Supreme Court engages on same-sex marriage cake case, hands win to baker, for now

PHOTO: The U.S. Supreme Court building is pictured in Washington, April 18, 2018.PlayRobert Alexander/Getty Images, FILE
WATCH Supreme Court justices hand down decisions

For the second time in as many years, the Supreme Court on Monday engaged on a major religious liberty case involving same-sex marriage, but is sidestepping for now the substantive issue of alleged religion-based discrimination.

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The court granted the petition of Christian bakers in Oregon who refused to make a wedding cake for a gay couple because of their religious beliefs and wiped away a lower court ruling against them. The justices sent the case back to the Sixth Circuit for further consideration.

Instructing the appeals court to reexamine the matter in light of a similar, narrowly-decided case last year from Colorado, the justices left open the key question of when discrimination on religious grounds can override civil rights protections written into law.

In the 2018 "Masterpiece Cakeshop" decision, the court focused solely on actions by the Colorado civil rights commission, which had penalized the baker for refusing to serve the couple. The court said the agency failed to show “religious neutrality that the Constitution requires.”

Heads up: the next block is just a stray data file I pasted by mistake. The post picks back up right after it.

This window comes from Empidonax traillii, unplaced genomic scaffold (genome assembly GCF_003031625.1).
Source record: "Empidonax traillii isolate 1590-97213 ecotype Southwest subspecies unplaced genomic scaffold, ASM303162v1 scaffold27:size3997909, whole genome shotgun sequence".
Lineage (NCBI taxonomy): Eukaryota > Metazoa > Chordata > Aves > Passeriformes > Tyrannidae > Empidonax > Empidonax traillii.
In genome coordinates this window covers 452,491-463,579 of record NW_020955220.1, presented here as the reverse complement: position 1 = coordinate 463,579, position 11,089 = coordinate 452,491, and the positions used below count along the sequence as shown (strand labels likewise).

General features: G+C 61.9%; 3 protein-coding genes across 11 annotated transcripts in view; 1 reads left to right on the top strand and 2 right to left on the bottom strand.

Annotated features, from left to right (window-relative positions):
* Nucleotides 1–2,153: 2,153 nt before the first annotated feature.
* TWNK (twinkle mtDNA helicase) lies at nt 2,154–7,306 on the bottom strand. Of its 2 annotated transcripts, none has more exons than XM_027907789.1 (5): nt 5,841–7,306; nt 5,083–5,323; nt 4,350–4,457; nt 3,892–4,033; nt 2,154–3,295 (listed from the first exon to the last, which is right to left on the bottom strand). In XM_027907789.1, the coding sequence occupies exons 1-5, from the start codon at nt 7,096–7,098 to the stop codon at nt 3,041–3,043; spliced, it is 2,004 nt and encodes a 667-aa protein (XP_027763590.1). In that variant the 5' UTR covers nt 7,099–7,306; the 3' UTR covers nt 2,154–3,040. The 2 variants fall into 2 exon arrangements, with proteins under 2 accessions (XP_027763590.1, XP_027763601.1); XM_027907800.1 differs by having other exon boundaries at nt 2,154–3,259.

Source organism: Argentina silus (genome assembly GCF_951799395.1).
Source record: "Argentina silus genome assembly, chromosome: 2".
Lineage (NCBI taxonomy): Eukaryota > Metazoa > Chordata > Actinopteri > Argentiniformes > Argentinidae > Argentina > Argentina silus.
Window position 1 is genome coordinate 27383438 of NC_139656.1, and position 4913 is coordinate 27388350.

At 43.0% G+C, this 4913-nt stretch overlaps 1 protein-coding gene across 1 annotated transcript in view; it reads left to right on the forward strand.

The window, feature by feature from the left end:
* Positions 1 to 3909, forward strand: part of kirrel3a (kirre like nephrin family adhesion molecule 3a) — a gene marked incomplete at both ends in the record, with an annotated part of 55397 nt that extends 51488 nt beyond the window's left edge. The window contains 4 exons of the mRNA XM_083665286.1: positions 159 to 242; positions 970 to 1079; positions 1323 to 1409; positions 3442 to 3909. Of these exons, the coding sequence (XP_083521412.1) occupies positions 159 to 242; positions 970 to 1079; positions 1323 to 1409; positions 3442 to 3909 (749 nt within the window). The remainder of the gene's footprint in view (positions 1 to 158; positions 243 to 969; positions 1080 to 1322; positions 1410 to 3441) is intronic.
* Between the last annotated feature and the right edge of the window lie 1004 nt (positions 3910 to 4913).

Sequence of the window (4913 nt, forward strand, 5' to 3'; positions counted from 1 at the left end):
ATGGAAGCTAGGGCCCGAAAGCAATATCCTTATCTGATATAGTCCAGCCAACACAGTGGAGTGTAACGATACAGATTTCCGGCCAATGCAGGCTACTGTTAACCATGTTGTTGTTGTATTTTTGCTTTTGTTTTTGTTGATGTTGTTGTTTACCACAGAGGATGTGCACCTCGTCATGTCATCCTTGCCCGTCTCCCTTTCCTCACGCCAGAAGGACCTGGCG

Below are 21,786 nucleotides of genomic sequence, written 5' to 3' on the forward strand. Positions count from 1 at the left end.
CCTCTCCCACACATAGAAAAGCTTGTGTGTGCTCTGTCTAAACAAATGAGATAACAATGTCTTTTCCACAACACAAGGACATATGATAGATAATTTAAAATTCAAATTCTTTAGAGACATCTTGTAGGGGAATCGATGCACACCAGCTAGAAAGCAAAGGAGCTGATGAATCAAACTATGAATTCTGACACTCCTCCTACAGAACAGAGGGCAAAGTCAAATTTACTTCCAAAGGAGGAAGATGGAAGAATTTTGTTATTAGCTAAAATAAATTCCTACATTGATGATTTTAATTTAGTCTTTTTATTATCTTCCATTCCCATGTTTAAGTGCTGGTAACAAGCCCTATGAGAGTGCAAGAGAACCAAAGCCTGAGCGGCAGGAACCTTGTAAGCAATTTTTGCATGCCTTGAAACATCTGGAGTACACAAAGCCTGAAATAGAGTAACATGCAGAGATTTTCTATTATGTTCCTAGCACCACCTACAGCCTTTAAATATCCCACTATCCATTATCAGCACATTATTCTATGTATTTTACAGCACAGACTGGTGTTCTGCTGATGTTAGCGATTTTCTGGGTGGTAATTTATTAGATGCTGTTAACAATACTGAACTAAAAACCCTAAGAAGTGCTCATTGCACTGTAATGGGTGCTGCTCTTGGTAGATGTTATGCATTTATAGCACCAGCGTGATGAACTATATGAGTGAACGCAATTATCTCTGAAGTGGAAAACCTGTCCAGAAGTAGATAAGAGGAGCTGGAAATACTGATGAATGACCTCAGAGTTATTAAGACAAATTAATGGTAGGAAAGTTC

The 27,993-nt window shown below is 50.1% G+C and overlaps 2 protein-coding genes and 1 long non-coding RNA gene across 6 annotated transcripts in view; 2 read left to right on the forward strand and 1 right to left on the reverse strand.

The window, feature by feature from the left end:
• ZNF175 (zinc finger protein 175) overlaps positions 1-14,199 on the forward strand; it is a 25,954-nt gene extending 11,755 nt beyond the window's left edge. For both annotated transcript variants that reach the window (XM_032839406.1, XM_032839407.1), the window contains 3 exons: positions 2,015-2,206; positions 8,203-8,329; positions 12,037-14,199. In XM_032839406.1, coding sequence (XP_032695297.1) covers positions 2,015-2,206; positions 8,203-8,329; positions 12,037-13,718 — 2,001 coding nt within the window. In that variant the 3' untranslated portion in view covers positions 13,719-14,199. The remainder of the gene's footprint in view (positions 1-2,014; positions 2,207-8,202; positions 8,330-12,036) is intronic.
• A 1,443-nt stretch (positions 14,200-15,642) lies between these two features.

“Any decision in favor of the baker would have to be sufficiently constrained,” Justice Anthony Kennedy wrote at the time, “lest all purveyors of goods and services who object to gay marriages for moral and religious reasons in effect be allowed to put up signs saying ‘no goods or services will be sold if they will be used for gay marriages,’ something that would impose a serious stigma on gay persons.”

The Oregon case involves Melissa and Aaron Klein, the owners of Sweetcakes bakery in Portland, Ore. In 2013, the bakers refused to make a wedding cake for a same-sex couple. A state administrative board said Sweetcakes violated anti-discrimination laws, awarding the couple $135,000.

The Kleins, who have since shut down their bakery, contend their First Amendment rights to free exercise of religion and free speech were violated. “Any cake the complainants might have commissioned would have required them to employ their artistic skill to communicate a celebratory message about a same-sex wedding ritual that conflicts with the Kleins’ religious convictions,” they argued in court documents.

Oregon state courts have affirmed the board’s decision.